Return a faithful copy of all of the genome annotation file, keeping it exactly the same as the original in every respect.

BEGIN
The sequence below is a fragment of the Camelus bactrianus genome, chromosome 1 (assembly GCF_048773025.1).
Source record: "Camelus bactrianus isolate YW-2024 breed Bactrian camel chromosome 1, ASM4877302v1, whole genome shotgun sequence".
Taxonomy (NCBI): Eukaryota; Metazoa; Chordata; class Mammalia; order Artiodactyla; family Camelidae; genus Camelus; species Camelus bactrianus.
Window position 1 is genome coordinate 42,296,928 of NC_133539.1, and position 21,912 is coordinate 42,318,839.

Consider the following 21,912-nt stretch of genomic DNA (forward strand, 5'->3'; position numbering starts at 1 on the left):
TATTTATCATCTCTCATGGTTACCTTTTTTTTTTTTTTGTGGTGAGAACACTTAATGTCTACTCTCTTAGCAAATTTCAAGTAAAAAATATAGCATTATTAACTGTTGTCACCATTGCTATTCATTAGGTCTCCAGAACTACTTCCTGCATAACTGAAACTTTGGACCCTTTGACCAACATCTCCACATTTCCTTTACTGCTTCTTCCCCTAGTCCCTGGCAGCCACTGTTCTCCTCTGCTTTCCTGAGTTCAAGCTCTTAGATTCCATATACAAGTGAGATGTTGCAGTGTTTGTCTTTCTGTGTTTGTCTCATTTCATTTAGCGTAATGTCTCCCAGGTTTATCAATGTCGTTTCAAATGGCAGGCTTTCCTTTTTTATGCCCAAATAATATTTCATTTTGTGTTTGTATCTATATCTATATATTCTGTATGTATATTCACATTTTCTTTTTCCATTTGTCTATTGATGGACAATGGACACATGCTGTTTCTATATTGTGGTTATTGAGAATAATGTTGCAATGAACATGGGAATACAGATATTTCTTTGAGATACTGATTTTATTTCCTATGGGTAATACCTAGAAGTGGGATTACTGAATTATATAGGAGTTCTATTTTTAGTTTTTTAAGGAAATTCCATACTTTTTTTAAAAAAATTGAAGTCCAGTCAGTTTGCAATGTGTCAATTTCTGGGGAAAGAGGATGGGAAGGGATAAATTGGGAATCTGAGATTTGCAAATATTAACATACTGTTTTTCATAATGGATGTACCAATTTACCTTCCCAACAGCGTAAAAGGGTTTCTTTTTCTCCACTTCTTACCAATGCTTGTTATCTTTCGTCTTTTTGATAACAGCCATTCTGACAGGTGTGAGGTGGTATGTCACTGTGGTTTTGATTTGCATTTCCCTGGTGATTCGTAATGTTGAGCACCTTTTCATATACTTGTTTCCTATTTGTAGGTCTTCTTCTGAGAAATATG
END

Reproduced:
The sequence below is a fragment of the Camelus bactrianus genome, chromosome 1 (assembly GCF_048773025.1).
Source record: "Camelus bactrianus isolate YW-2024 breed Bactrian camel chromosome 1, ASM4877302v1, whole genome shotgun sequence".
Taxonomy (NCBI): Eukaryota; Metazoa; Chordata; class Mammalia; order Artiodactyla; family Camelidae; genus Camelus; species Camelus bactrianus.
Window position 1 is genome coordinate 42,296,928 of NC_133539.1, and position 21,912 is coordinate 42,318,839.

Consider the following 21,912-nt stretch of genomic DNA (forward strand, 5'->3'; position numbering starts at 1 on the left):
TATTTATCATCTCTCATGGTTACCTTTTTTTTTTTTTTGTGGTGAGAACACTTAATGTCTACTCTCTTAGCAAATTTCAAGTAAAAAATATAGCATTATTAACTGTTGTCACCATTGCTATTCATTAGGTCTCCAGAACTACTTCCTGCATAACTGAAACTTTGGACCCTTTGACCAACATCTCCACATTTCCTTTACTGCTTCTTCCCCTAGTCCCTGGCAGCCACTGTTCTCCTCTGCTTTCCTGAGTTCAAGCTCTTAGATTCCATATACAAGTGAGATGTTGCAGTGTTTGTCTTTCTGTGTTTGTCTCATTTCATTTAGCGTAATGTCTCCCAGGTTTATCAATGTCGTTTCAAATGGCAGGCTTTCCTTTTTTATGCCCAAATAATATTTCATTTTGTGTTTGTATCTATATCTATATATTCTGTATGTATATTCACATTTTCTTTTTCCATTTGTCTATTGATGGACAATGGACACATGCTGTTTCTATATTGTGGTTATTGAGAATAATGTTGCAATGAACATGGGAATACAGATATTTCTTTGAGATACTGATTTTATTTCCTATGGGTAATACCTAGAAGTGGGATTACTGAATTATATAGGAGTTCTATTTTTAGTTTTTTAAGGAAATTCCATACTTTTTTTAAAAAAATTGAAGTCCAGTCAGTTTGCAATGTGTCAATTTCTGGGGAAAGAGGATGGGAAGGGATAAATTGGGAATCTGAGATTTGCAAATATTAACATACTGTTTTTCATAATGGATGTACCAATTTACCTTCCCAACAGCGTAAAAGGGTTTCTTTTTCTCCACTTCTTACCAATGCTTGTTATCTTTCGTCTTTTTGATAACAGCCATTCTGACAGGTGTGAGGTGGTATGTCACTGTGGTTTTGATTTGCATTTCCCTGGTGATTCGTAATGTTGAGCACCTTTTCATATACTTGTTTCCTATTTGTAGGTCTTCTTCTGAGAAATATG